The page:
The last recipient in a supply chain is not obliged to correct his input VAT deduction when he receives rebates from the first supplier in the chain from abroad. The German Federal Fiscal Court confirmed …
The last recipient in a supply chain is not obliged to correct his input VAT deduction when he receives rebates from the first supplier in the chain from abroad. The German Federal Fiscal Court confirmed this with its judgment of 4 December 2014 (V R 6/13). In such cases, the taxable base for a turnover subject to VAT has not changed. Furthermore, the tax court stated that, in these sorts of cases, the distributor is not obliged to correct his intra-Community acquisitions. As a consequence, it is more profitable to receive rebates from abroad than from a German supplier.
By means of its judgment of 4 December 2014 the Federal Fiscal Court confirmed its previous ruling regarding cross-border rebates (XI R 25/12; see KMLZ Newsletter 25/2014).
X-Ltd. supplied goods from the UK to a distributor resident in Germany. The distributor declared intra-Community acquisitions in Germany and sold the goods on to a retailer resident in Germany. The retailer deducted input VAT based on the invoices from the distributor. Subsequently, X-Ltd. granted rebates to the retailer. The tax office amended the retailer’s input VAT deduction according to the rebates granted by X-Ltd.
Also with regard to the case at hand, the Federal Fiscal Court decided that the retailer was not obliged to reduce its input VAT deduction, neither according to sec. 17 para 1 sentence 2 nor according to sec. 17 para 1 sentence 4 of the German VAT Act.
– Sec. 17 para 1 sentence 2 of the German VAT Act
In this respect, the legal relationship between the distributor and the retailer was decisive. The retailer was not obliged to correct its input VAT deduction according to sec. 17 para 1 sentence 2 of the German VAT Act due to the fact that the taxable base for the turnover from the distributor to the retailer had not changed. The consideration for the legal relationship between a distributor and a retailer is, according to sec. 10 of the German VAT Act, everything that the retailer has paid as recipient of the supplies. The value, which the retailer paid to the distributor, had not been changed due to the rebates granted by X-Ltd. This also applies according to Art. 73 of the VAT Directive as the value which the supplier (distributor) received as consideration had not changed.
– Sec. 17 para 1 sentence 4 of the German VAT Act
The retailer had an economic advantage due to the rebates granted by X-Ltd. However, sec. 17 para 1 sentence 4 of the German VAT Act does not stipulate the preconditions for the correction of the input VAT, but rather determines which taxable person is obliged to correct the input VAT, i.e. the entity which has an economic advantage based on the amendment of the taxable base. Therefore, a precondition for the correction of the input VAT according to sec. 17 para 1 sentence 4 of the German VAT Act is that the taxable base for a turnover subject to VAT has changed. This was not the situation in the case at hand. With regard to the supplies from the distributor to the retailer, the taxable base had not changed. With regard to the supplies from X-Ltd. to the distributor, a turnover subject to VAT was not given, since the supplies from X-Ltd. were VAT exempt as intra-Community supplies.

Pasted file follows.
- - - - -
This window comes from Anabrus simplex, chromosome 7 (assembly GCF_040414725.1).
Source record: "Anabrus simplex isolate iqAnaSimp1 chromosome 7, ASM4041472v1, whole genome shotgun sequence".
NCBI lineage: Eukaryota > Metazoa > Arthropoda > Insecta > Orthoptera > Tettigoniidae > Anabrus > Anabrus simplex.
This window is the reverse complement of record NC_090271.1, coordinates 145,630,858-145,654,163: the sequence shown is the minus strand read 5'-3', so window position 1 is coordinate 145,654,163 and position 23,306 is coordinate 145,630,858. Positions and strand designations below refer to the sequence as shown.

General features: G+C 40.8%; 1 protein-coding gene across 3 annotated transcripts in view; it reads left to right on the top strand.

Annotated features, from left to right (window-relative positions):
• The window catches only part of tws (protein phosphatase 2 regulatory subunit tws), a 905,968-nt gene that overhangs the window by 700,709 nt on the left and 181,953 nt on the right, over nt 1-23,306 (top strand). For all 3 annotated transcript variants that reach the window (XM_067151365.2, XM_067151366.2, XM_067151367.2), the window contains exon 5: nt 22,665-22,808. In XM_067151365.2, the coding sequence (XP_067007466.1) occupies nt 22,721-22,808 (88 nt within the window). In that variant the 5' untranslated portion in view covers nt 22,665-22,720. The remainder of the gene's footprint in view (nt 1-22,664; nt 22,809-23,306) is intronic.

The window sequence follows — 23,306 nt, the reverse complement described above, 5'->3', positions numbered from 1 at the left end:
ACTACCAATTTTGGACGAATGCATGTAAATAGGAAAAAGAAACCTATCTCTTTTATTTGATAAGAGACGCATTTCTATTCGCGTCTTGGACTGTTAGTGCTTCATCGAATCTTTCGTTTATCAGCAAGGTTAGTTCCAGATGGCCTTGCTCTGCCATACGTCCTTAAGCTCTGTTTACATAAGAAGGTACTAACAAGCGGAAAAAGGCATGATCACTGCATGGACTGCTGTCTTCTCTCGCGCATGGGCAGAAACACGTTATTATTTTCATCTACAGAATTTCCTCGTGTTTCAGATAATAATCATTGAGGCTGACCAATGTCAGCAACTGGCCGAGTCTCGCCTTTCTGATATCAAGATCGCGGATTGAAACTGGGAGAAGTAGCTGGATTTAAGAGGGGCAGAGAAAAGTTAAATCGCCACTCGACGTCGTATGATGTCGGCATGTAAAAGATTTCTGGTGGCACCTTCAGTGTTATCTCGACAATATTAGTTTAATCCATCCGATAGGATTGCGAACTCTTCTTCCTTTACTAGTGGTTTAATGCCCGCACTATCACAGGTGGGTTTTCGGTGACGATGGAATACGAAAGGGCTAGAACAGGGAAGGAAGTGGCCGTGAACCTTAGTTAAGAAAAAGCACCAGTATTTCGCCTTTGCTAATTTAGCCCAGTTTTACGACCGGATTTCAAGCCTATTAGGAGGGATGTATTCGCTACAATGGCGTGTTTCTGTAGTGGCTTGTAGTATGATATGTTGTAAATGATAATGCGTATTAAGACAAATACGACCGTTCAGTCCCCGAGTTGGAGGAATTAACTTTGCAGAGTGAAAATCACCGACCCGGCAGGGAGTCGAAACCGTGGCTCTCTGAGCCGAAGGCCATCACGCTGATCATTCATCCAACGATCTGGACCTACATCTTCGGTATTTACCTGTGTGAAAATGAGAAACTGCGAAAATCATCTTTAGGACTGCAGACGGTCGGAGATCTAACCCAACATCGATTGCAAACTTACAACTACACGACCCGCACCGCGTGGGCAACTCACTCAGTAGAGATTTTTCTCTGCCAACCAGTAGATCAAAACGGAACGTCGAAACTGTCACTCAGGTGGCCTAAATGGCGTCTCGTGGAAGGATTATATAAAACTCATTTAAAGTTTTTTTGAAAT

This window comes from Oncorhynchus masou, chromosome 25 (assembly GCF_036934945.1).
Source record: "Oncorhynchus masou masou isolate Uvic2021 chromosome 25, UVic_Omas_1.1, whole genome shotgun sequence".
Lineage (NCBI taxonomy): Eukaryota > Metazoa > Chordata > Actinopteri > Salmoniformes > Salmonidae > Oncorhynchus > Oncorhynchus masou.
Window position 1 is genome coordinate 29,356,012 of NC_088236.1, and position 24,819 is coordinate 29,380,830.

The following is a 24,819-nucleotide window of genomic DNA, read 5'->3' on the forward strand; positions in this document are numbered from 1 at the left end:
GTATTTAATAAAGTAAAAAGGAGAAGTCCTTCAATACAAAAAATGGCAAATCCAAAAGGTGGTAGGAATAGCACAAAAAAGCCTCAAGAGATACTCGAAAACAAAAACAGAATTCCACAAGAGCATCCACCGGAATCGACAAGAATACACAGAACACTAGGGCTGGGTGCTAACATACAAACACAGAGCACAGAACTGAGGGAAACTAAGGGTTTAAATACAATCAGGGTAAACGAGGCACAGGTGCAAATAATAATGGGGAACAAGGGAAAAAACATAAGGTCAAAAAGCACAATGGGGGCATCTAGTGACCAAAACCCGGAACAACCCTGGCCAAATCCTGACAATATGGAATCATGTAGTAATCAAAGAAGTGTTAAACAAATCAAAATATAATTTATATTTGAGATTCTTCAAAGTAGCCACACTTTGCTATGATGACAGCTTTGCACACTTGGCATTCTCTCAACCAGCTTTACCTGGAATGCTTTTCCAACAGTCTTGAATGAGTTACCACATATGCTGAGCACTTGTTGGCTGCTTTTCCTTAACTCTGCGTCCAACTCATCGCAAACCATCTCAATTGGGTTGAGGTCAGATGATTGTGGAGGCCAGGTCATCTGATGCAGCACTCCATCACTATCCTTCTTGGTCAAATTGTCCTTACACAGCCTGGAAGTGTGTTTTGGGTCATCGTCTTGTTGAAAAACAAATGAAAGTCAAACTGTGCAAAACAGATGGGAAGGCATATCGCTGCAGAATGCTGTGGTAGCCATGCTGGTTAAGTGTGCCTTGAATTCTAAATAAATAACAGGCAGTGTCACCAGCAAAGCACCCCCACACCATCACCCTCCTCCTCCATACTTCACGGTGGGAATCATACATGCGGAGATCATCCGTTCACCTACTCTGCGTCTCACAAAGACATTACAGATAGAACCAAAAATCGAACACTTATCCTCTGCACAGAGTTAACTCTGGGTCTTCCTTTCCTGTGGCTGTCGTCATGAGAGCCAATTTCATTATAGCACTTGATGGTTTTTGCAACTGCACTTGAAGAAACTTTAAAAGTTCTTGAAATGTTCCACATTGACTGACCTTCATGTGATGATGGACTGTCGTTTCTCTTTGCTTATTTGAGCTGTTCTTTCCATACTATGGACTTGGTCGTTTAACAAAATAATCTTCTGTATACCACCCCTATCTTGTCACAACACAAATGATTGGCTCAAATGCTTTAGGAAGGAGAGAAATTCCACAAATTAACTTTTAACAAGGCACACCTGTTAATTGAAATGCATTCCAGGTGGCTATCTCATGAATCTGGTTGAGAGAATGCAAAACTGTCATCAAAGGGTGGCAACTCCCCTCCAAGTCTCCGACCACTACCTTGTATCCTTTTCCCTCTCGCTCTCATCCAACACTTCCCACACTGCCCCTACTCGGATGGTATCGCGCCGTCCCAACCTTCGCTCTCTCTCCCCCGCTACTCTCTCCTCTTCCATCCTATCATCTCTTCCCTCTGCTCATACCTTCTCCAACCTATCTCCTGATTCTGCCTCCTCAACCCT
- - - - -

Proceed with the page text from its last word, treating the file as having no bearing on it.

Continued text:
– No amendment of intra-Community acquisitions
According to the tax office, in such cases where cross-border rebates are granted, the distributor should amend his acquisition VAT. The input acquisition VAT and the output acquisition VAT should be calculated separately. They argued that it should be possible to reduce the output acquisition VAT according to the rebates granted by X-Ltd. to the retailer, but the rebates should not reduce the input acquisition VAT. The Federal Fiscal Court did not agree with this approach. They stated that the output acquisition VAT cannot be reduced without also reducing the input acquisition VAT accordingly. As a consequence, the change to the taxable base for intra-Community acquisitions would have no impact, from a VAT perspective, as at the same time the input acquisition VAT would have to be reduced accordingly.
Moreover the rebates granted by X-Ltd. did not influence the value which the distributor had paid in order to receive the supplies. Therefore, the taxable base has not changed.
3. Remarks for the practice
Based on this judgment, it has now been clarified that cross-border rebates do not lead to a correction of VAT neither for the distributor nor for the last recipient in a supply chain. Taxable persons who have received rebates from abroad should review whether their tax office has reduced their input VAT deduction based on these rebates.
Furthermore, this judgment demonstrates that those recipients who receive cross-border rebates are better off than taxable persons who receive rebates from a manufacturer or supplier resident in Germany. If the first supply were subject to German VAT, then the last recipient would have to reduce his input VAT deduction according to the granted rebates.
The Federal Fiscal Court has not yet decided the reverse case where a taxable person grants rebates from Germany to a last recipient who purchases the goods, subject to VAT, from a distributor abroad. The question is, if in such cases the taxable person who grants the rebates can reduce his output VAT. According to the judgment of the Federal Fiscal Court, this should be possible, due to the fact that the pre-condition is that the first supply is subject to German VAT (see KMLZ Newsletter 25/ 2014).
As a result, taxable persons are better off with cross-border rebates: The recipient of a rebate from abroad is not obliged to correct its input VAT deduction; a taxable person who grants rebates to a recipient abroad is entitled to correct his output VAT.
Küffner Maunz Langer Zugmaier